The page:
Which city in Poland prospers from the transfer of

Which city in Poland prospers from the transfer of

The transit of American weapons reaching Ukraine has turned the Polish city of Rzeszów into a place of prosperity.

Armored as far as the eye can see, batteries of Patriot surface-to-air missiles aimed at the sky, military aircraft landing, unloading and taking off almost non-stop. On arrivals, foreign volunteers going to fight in Ukraine. Among them, a former American soldier picks up his luggage. This is what the airport in the northern area of ​​Rzeszów (the largest in south-eastern Poland) looks like now, which until recently had only a few flights a day. Russia’s war against Ukraine, however, turned it overnight into the main military logistics center for Western weapons destined for Ukraine, notes the British magazine The Economist.

At the start of the year, Rzeszów, an hour’s train ride from the Ukrainian border, was Poland’s 15th largest city with a population of under 200,000. Meanwhile, more than 100,000 refugees have arrived here and Rzeszów has reached the top 10 in size. And we are not only talking about Ukrainian refugees, but also American soldiers, diplomats, volunteers or foreign employees in HoReCa.

“But where are the refugee camps?”, recalls the city’s mayor, Konrad Fijołek, the question on the lips of many locals at the beginning of the war. You don’t see them because they don’t exist. Only very few Ukrainians stay in shelters, most of them are housed in the homes of local residents. Some rented their own houses. And when the war broke out, humanitarian aid began to flow to the border town. The solidarity and warmth of everyone surprised even the locals, bearing in mind that cross-border relations were haunted by the memories of atrocities during the Second World War – the massacre of Poles by Ukrainian nationalists, but also the cleansing of Ukrainians by Polish partisans. But all this was erased by the brutal invasion of Russia. “Ukrainians are now fighting for us,” says Mayor Fijołek.


Located 100 kilometers from the Ukrainian border on the Wisłok River, Rzeszów has a well-preserved historic center and numerous universities, and in recent years has become an important regional tourist and investment center.

More than six million Ukrainians have fled their country since the start of the war, creating the biggest refugee crisis Europe has seen since the end of the two world wars.

Even though numerically Warsaw and Wrocław have received many more refugees, Rzeszów’s population growth rate since the outbreak of war is by far the highest, Reuters notes.

The local economy is thriving. The manufacturer of engines for US F-16 fighter jets, one of the many companies operating in Rzeszów, is now the region’s largest employer. An important pharmaceutical hub is also located here. Even so, it is not easy for Ukrainians to find good jobs. For example, Oksana Hluschko, who had a pharmacy in Kyiv before the war, now cleans a hotel on the outskirts of the city. She enrolled in Polish courses and plans to become a pharmacist here as well.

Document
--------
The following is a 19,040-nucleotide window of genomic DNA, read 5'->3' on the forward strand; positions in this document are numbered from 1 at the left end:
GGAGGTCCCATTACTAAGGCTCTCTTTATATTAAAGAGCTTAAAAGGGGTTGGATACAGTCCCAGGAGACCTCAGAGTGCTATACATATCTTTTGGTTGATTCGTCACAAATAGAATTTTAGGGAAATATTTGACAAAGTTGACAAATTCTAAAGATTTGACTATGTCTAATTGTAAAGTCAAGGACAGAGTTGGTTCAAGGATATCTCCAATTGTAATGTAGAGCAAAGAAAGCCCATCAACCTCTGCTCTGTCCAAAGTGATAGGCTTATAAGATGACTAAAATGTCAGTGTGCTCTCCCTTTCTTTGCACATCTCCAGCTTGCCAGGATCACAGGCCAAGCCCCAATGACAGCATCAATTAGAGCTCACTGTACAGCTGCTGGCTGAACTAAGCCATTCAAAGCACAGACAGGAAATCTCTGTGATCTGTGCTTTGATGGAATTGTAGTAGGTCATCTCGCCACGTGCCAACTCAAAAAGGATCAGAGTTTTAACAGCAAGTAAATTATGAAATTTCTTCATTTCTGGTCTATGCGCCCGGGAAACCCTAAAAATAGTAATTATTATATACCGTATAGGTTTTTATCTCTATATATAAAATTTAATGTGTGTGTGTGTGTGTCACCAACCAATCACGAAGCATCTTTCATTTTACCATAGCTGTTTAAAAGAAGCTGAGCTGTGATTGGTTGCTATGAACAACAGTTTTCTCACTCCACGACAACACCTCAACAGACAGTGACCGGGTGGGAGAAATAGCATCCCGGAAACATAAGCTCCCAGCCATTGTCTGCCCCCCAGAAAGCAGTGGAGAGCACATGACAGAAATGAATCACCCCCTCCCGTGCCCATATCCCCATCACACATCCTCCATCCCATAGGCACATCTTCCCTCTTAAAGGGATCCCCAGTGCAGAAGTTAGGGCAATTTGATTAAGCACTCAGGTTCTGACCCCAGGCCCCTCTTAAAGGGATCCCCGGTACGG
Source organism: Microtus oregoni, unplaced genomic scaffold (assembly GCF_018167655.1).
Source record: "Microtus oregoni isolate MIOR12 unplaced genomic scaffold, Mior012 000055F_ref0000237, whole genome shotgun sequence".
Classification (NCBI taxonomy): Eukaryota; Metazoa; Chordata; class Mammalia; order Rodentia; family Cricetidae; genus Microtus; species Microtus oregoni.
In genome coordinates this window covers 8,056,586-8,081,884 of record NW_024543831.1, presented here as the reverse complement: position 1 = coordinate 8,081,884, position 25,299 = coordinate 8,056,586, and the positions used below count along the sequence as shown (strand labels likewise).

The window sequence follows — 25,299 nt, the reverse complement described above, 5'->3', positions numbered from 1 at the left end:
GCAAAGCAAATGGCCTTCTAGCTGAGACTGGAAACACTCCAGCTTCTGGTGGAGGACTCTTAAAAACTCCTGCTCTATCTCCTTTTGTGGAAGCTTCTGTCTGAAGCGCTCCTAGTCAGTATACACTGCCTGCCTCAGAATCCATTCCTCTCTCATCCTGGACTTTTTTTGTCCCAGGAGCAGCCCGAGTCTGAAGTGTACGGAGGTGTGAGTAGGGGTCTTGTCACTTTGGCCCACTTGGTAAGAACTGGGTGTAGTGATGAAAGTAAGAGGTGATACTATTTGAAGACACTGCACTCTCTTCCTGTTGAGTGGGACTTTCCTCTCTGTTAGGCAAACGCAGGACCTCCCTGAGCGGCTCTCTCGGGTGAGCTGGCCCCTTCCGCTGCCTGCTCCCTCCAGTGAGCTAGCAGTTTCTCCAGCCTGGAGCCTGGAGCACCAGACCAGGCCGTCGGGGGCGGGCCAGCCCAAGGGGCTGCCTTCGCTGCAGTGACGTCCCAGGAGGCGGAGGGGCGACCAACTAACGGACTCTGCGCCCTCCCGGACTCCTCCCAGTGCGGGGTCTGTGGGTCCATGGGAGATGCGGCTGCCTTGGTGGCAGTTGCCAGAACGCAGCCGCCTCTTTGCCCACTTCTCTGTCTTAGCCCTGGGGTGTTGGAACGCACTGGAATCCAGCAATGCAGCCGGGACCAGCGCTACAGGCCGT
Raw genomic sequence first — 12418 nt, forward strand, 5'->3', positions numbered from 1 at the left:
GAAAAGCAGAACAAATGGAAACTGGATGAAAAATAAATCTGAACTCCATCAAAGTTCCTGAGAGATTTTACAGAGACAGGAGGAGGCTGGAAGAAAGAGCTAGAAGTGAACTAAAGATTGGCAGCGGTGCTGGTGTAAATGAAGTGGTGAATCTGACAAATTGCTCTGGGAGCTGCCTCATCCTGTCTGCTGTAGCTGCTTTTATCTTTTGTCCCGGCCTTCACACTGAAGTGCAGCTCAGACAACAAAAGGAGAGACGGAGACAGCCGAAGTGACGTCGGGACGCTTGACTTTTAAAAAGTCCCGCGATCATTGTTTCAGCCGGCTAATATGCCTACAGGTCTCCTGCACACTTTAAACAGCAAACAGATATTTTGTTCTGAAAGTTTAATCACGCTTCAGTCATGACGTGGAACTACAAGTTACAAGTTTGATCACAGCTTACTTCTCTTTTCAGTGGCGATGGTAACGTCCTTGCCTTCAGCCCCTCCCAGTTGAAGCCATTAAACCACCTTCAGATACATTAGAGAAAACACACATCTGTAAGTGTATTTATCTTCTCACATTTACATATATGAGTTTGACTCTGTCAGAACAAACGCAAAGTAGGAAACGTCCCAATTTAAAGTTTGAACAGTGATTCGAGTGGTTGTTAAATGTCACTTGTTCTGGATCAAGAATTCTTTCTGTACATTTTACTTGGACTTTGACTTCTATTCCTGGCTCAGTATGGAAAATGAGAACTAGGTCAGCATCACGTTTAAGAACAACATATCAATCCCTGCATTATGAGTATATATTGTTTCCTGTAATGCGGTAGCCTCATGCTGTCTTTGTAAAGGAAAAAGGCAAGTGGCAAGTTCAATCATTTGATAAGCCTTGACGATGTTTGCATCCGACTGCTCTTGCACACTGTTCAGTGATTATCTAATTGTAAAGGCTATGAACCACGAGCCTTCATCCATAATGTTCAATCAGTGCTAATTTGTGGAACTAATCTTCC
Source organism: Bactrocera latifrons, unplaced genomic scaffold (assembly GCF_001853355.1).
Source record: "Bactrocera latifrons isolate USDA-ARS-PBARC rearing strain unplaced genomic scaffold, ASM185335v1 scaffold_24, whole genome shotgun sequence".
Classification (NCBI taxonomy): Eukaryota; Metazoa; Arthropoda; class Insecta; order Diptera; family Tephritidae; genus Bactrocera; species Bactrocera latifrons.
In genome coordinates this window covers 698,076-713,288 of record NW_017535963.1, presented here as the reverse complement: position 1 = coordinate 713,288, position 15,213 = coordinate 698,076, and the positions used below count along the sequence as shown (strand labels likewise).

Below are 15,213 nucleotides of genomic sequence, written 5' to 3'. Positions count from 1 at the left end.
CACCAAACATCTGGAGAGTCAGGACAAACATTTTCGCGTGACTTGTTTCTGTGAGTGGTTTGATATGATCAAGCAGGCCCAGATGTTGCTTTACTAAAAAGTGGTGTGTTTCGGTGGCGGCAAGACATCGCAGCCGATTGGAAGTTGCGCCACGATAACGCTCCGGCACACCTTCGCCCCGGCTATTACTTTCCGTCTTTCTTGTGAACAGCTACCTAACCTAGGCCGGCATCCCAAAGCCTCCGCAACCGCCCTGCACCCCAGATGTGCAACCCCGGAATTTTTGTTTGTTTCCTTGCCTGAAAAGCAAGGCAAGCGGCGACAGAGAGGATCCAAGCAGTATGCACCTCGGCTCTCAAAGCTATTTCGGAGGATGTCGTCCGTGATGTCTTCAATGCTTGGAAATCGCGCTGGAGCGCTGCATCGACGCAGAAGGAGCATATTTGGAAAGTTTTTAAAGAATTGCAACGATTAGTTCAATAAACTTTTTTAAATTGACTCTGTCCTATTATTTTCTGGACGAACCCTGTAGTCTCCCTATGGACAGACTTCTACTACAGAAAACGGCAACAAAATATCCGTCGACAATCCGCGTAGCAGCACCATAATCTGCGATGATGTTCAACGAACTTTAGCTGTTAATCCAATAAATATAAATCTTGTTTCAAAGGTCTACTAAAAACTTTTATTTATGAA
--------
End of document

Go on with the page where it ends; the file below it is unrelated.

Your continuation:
Many of the Ukrainian refugees who used Rzeszów as a transit point and then left for larger cities returned here. Ola Filaretova, ballerina from Dnipro, returned to Rzeszów with her two children after several weeks spent in various places in Poland. The children had already made friends here in Rzeszów, and they missed them. In addition, “they miss home, and the house is only 100 kilometers from the border”, says Ola Filaretova with tears in her eyes.

“Being so close, everything seems easier to bear.” After Rzeszów received more than half of the Ukrainian refugees who came to Poland (almost 1.1 million as of May), Mayor Fijołek speaks more and more often of the need to build new schools and residential buildings to absorb those who can no longer or do not want to return home to Ukraine, writes Reuters. “If we were to build a few thousand apartments, they would certainly be immediately occupied even by those who took refuge here temporarily, but probably a large part of them will stay permanently”, the mayor also stated, quoted by The Economist.

Military, weaponry and money

The US 82nd Airborne Division was deployed on the outskirts of Rzeszów, the small base being visited by President Joseph Biden at the end of March.

ANTI-AIRCRAFT. On July 11, a Ukrainian An-124 freighter delivered the NASAMS II system from Norway to Rzeszów. President Biden even promised at the NATO base in Rzeszów that the alliance would transfer two NASAMS systems to Ukraine. The air defense systems are manufactured in Norway and can be deployed in 15 minutes. There are three generations of NASAMS complexes. The armies of NATO countries use second-generation air defense systems. Along with Norway, only Qatar has NASAMS III complexes, for which it paid serious money. The NASAMS system can counter any type of aerial threat – be it drones, low-altitude missiles, airplanes or helicopters. BILLIONS. At the end of May, the US announced $4.6 billion in military aid to Ukraine, Britain £1.3 billion ($1.56 billion) and the EU £2 billion Of euro. US military assistance began as early as 2014, after the annexation of Crimea. According to the Stimson Centre, a think tank in Washington, the total value of US aid from 2014-2022 is $7.3 billion.